Friday, April 1, 2011


                                           Rebel commander leading men into battle.

Ok, the situation in Libya. I'm going to break it down into bite sized pieces for now and I'll then post sources and links for your viewing pleasure.

Tunisia and Egypt have revolutions which spark movements around the middle east and north Africa.

Libyan people begin protesting the power of their leader, Muammar Gaddafi February 14, 2011.

Gaddafi has been in power 40 years.

Gaddafi claims that protesters are being given "hallucination pills" that make them protest.

Nelly Furtado admits to having received money to perform for Gaddafi's son.

Beyonce, Usher, and Mariah Carey also admit to this.

Nelly Furtado donates the money to charity.

Beyonce, Usher, and Mariah Carey don't.

Gaddafi arms civilians to fight rebels.

Gaddafi promises to slay rebels.

Rebels call for help from western nations.

As rebels fight Gaddafi's forces,  oil prices shoot up since Libya is an oil rich country.

Obama helps create a coalition of the Arab League, NATO, and the U.N. to end Gaddafi's slaughter of Libyans.

March 22, 2011: Operation Odyssey Dawn begins and the U.S. launches 122 tomahawk missiles from submarines off the coast of Libya.

England fires 4.

U.S. assures people there will be no ground troops in Libya.

March 28, 2011: Obama addresses Libya issue in speech.

If you have any questions or concerns, say so in the comments! You can comment with a gmail account if you don't have a blogspot. I'll be happy to answer questions or hunt down more information.

Pictures of rebels

Libya and oil

Operation Details

Obama's Speech

Thursday, March 31, 2011


Totally dropped the ball already! I'm going to switch the update to Mondays and Fridays. It seems that I didn't have this whole blog thing planned out too well. First update will still be Libya.

Monday, March 28, 2011

News for College Kids is coming soon!

Hello everyone! Welcome to what will be News for College Kids. First, a little back-story on how I came up with this idea and what my goals are with this blog.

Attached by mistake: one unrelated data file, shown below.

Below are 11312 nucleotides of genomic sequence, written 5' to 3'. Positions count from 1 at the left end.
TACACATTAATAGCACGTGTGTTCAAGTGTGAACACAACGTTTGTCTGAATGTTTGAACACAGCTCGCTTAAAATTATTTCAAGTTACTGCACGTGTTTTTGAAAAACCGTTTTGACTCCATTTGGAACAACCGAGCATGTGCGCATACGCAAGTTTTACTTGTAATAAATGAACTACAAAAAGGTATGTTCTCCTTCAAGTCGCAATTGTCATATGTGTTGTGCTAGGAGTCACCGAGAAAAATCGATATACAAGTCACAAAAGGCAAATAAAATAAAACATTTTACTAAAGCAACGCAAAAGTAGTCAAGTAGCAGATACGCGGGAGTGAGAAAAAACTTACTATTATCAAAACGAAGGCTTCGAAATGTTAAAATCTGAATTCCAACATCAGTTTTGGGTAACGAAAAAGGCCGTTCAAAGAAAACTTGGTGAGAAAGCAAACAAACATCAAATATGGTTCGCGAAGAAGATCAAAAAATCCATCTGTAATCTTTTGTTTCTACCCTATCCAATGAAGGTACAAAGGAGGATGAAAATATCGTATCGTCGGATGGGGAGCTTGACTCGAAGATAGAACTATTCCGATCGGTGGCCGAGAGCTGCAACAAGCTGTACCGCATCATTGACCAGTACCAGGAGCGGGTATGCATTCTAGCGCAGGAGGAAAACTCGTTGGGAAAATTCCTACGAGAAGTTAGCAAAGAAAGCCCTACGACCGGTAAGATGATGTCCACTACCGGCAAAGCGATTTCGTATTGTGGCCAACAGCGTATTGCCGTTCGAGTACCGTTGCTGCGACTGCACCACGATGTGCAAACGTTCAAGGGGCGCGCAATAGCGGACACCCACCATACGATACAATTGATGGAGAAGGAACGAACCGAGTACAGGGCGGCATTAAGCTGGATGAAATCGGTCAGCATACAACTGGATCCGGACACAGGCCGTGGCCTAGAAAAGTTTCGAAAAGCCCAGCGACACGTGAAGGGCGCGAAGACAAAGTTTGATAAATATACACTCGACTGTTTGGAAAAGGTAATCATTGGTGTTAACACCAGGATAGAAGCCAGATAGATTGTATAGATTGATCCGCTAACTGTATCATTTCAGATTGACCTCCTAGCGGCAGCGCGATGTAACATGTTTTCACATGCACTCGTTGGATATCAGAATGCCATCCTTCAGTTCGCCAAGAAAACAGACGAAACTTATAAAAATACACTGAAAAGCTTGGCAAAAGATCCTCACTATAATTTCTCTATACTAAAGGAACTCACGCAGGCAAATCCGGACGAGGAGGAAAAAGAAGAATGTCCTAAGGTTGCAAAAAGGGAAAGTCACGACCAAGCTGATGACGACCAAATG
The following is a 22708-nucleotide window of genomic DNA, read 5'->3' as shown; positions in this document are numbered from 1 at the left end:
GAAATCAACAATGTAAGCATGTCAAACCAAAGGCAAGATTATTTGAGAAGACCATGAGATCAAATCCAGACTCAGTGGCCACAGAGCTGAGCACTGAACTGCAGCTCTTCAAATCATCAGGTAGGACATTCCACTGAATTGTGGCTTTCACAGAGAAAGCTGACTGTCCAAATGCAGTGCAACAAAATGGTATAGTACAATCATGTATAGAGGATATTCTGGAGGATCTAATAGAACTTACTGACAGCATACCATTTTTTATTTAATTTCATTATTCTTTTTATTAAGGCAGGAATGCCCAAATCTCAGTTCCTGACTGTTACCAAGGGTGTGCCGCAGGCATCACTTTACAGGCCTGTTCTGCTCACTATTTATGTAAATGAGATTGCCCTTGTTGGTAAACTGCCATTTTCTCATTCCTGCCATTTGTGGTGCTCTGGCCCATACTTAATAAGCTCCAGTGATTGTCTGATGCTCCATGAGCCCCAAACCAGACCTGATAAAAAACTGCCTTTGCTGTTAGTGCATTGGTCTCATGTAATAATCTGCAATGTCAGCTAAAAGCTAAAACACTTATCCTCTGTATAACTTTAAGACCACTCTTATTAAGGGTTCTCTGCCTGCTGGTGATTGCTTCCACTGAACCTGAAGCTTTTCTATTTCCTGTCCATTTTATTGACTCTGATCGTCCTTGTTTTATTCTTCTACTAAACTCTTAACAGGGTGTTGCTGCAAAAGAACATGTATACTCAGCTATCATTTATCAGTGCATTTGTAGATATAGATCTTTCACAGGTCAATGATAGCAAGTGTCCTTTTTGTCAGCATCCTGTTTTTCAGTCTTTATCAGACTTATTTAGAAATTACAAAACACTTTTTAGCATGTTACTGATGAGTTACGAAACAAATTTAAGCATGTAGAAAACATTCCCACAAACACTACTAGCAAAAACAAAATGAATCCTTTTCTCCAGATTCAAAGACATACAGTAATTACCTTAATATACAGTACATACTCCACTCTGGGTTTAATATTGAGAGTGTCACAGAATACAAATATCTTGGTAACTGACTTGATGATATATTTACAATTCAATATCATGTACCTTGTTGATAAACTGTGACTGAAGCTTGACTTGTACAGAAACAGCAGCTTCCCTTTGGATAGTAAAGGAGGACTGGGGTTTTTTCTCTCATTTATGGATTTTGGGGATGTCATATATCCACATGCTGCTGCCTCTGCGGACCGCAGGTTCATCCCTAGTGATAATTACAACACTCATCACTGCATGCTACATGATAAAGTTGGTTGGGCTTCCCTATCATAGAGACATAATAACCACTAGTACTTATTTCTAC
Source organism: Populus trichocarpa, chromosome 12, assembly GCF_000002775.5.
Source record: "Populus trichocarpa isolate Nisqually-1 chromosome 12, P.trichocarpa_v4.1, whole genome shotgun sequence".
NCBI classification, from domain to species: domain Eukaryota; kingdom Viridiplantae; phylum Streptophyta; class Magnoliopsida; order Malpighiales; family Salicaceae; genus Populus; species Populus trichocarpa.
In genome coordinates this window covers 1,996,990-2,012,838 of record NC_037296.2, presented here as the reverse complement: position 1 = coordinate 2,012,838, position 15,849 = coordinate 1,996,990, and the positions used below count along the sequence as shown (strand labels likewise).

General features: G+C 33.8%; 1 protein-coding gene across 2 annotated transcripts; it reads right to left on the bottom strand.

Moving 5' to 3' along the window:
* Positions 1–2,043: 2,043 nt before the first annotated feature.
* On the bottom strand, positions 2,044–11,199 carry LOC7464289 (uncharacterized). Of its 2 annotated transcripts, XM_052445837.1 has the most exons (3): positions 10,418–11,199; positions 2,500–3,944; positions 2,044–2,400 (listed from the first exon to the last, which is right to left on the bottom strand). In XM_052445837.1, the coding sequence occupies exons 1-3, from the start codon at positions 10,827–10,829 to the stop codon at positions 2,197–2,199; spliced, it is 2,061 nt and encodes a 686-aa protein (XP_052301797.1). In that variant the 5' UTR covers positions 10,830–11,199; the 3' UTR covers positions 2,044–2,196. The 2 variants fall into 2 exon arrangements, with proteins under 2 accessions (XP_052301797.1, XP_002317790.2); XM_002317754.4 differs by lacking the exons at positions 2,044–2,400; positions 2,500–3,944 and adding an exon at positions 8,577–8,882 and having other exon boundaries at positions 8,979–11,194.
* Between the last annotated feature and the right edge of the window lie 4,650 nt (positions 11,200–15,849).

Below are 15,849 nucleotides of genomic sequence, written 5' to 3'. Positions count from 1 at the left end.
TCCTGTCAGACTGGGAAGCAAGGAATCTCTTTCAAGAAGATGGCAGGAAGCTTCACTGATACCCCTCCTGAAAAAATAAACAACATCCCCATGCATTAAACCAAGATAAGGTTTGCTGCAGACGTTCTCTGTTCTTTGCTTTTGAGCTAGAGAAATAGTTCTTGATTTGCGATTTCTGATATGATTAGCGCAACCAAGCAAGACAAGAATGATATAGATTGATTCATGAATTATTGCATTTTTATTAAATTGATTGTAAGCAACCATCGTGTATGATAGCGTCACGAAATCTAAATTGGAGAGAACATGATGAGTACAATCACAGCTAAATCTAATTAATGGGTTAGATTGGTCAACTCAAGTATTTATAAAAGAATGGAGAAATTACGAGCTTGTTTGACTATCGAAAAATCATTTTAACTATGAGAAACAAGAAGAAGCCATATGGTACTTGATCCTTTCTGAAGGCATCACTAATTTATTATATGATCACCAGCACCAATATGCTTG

I’m a second year, political science major and I am constantly plugged in to CNN, the Associated Press, and a slew of websites leaning to the left and the right. As I read, I try to get the facts, the authors’ biases, and a few quick quotes so that I can hold my own when talking about a subject. Something I’ve witnessed a lot is how little college students around me know about the world outside of this campus, state, and country. I’ve heard people completely unaware of the situations in Egypt or even oblivious to shifting majorities in the House of Representatives. When I ask people why they didn’t know, the biggest reason I heard is, “I don’t have time for the news.” When I heard that from a student in a class that was about current events I sat back and thought about it.
            I don’t blame students for not reading the news. We’re all busy people and we all don’t have fluffy liberal arts majors that require us to keep up with the news. Some people have heavy math and science oriented majors that really do not leave any time for news. Some have heavy reading loads that barely leave time for the things they actually like doing. My goal with this blog is to get students and people who don’t regularly read the news to start slowly getting to know the world around them. The world beyond the syllabus we constantly look at for reading assignments and all those essays we don’t do until the night before.
            With each post, excluding this one of course, I will take a news story that people around me don’t know about or want to learn more about. I’ll break down the story into the main points, good quotes, and little snippets of the article. I’ll do my best to include sources for left, right, and neutral bias articles. By doing this, I hope people will read beyond what they’re used to reading. All those Fox News watchers can look at a New York Times article and all those Huffington Post readers can take a look at a conservative web magazine like Townhall. For neutral articles, I’ll use the Associated Press because it is, in most cases, truly objective and straightforward. My goal is to get college students to start reading and talking about the news and to challenge their beliefs.  
            I’ll do my best to update every Monday, Wednesday, and Friday. The first update will be about Libya and why the U.S. bombed it.
            Read some news, think about it, talk to someone about it, and challenge yourself!

If you want to hear about a particular story, just say so in the comments!